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Despite stalled growth in China, Brazil and Russia, a wave of newly middle-class travelers from the BRICs and beyond will start visiting international destinations in the coming decades — dwarfing the numbers we’ve seen thus far.
One thing low-cost carriers do that legacy airlines will find it hard to emulate? They don’t have top-heavy executive teams eating up many costs.
Thai Airways International (THAI) this year will be more operationally flexible and shorten its decision-making process in order to keep pace with the fast-changing aviation industry.
The national carrier will also focus more on cutting costs in order to return the company to profitability.
Chokchai Panyayong, THAI senior executive vice president for strategy and business development, and acting president of the airline, said that if everything went to plan, he believed sales would grow by 3-4 per cent from about 200 billion baht (US$6.1 billion) last year.
The carrier would also get back into the black, after suffering a loss of 12 billion baht last year, he said.
He acknowledged that THAI’s operational culture had not been in line the new business trend, resulting in lost business opportunity.
He cited the decision-making process in regard to closing low-performing routes as an example. Once the company sees such a performance level, it must either stop the route in question or reduce flight frequency very quickly.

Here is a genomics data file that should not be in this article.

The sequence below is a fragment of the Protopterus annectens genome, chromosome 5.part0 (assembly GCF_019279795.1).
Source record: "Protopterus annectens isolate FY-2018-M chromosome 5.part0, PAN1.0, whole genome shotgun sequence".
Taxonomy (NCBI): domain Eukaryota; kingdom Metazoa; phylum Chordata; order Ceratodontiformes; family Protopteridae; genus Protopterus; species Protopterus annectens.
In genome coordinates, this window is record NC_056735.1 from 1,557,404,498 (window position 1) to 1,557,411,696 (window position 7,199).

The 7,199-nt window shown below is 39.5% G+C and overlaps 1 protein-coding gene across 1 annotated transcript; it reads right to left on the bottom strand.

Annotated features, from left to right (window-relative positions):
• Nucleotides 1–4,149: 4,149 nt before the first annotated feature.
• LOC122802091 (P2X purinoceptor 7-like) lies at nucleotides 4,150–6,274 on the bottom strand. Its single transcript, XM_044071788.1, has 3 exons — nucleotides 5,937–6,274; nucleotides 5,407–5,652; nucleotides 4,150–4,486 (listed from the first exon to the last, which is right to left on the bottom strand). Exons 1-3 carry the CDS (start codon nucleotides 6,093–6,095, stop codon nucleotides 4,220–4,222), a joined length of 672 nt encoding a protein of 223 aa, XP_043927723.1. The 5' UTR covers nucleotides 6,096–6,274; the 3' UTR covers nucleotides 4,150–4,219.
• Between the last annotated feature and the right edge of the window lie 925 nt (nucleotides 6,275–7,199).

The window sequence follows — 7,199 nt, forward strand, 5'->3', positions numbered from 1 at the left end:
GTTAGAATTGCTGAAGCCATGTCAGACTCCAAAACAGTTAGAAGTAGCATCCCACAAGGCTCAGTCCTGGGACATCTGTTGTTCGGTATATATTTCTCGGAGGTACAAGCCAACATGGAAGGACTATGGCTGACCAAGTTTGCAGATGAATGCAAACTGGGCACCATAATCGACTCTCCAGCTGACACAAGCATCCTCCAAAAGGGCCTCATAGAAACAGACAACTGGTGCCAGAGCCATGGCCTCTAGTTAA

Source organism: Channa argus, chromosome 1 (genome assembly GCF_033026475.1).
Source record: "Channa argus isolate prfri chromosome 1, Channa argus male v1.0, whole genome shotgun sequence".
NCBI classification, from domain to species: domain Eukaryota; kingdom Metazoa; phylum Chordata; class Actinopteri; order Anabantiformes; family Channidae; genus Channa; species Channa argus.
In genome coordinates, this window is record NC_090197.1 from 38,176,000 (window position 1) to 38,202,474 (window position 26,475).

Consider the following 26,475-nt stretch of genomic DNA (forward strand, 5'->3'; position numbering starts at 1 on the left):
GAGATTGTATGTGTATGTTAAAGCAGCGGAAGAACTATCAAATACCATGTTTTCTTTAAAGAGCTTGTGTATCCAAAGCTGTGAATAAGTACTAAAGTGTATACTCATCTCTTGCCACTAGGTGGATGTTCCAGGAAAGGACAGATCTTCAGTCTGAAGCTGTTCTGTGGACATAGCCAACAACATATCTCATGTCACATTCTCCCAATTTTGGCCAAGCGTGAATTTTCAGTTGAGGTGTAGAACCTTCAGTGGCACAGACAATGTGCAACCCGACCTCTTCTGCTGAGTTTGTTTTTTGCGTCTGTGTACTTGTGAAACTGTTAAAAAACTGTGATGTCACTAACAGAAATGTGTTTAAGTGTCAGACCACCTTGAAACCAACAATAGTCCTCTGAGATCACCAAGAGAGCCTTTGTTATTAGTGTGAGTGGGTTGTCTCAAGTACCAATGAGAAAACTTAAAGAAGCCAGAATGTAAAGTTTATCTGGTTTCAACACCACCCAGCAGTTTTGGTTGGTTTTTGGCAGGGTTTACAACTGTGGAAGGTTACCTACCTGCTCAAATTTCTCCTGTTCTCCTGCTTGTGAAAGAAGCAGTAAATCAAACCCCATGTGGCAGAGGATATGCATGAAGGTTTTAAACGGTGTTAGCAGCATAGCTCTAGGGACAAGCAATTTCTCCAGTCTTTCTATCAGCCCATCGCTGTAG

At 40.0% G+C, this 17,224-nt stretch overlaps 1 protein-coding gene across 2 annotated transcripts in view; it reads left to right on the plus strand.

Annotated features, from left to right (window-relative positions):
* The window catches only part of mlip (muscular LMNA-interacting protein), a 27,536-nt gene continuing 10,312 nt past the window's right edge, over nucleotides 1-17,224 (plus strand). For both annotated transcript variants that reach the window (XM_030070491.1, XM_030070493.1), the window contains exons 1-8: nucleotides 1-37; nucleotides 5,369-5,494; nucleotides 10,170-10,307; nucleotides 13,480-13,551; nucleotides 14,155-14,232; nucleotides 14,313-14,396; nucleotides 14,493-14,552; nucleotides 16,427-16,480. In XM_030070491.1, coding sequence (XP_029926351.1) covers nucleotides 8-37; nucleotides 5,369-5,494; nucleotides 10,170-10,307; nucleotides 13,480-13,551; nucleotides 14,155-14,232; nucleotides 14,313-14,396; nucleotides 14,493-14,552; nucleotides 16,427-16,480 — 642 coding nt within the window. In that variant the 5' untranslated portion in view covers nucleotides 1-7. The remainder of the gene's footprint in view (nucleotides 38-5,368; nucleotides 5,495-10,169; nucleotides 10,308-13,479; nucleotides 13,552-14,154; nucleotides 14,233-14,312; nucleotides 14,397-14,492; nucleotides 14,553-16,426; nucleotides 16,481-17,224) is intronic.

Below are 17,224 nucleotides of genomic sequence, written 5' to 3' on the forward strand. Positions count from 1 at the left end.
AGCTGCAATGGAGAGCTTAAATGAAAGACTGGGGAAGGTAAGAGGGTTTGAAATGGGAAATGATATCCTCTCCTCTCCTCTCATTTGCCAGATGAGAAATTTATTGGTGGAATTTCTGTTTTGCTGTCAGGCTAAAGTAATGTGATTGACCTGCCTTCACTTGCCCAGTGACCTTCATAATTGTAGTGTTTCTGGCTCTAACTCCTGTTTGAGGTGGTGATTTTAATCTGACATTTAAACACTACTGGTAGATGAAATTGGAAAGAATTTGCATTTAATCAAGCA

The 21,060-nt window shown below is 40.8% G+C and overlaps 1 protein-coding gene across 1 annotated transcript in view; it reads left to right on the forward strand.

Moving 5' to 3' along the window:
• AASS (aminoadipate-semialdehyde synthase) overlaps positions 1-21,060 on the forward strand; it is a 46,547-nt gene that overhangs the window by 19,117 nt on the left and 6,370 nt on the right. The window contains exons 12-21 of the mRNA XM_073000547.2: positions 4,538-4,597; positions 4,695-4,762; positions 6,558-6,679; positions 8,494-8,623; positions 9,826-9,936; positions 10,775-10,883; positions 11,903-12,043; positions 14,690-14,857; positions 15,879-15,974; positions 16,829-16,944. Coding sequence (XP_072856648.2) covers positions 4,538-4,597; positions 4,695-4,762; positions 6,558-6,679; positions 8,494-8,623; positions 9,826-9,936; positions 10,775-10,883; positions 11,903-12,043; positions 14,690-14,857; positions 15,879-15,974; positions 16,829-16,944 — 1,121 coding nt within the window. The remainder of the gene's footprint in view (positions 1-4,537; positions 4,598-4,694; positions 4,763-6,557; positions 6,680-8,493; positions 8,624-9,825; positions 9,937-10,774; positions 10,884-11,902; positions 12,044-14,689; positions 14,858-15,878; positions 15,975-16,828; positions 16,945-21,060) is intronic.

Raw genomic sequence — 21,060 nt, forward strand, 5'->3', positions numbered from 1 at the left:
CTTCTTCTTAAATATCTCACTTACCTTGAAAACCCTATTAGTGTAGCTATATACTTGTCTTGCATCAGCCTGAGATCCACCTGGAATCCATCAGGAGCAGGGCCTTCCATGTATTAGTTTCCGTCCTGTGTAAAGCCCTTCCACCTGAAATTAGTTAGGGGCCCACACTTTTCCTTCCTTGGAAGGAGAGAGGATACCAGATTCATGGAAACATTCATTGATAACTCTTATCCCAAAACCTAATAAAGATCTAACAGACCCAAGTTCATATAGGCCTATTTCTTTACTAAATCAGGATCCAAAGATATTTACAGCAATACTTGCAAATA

However, the carrier has until now been taking too long to make such crucial decisions, resulting in rising losses, said Chokchai.
This year, THAI intends to cut costs to the tune of 2 billion baht via belt-tightening measures in its operations.
Among these measures is adjusting the number of aircrew on each flight to meet the actual number of passengers.
In addition, it will reduce the number of flights by 10 per cent and the overall number of seats by 3-4 per cent in the second quarter, which is the low season, said the acting company chief.
The cost-cutting programme will be operated alongside seeking ways to increase THAI’s sales, especially from non-core businesses such as catering and selling on-board duty-free products.
Last month, Chokchai presented THAI’s 2014 strategy to the carrier’s board, which agreed to change strategy in order to makes its operations — and the decision-making process, in particular — more dynamic.
The airline will have to balance supply and demand in providing its services, while cost reduction and pooling between THAI and its Thai Smile airline are also in focus.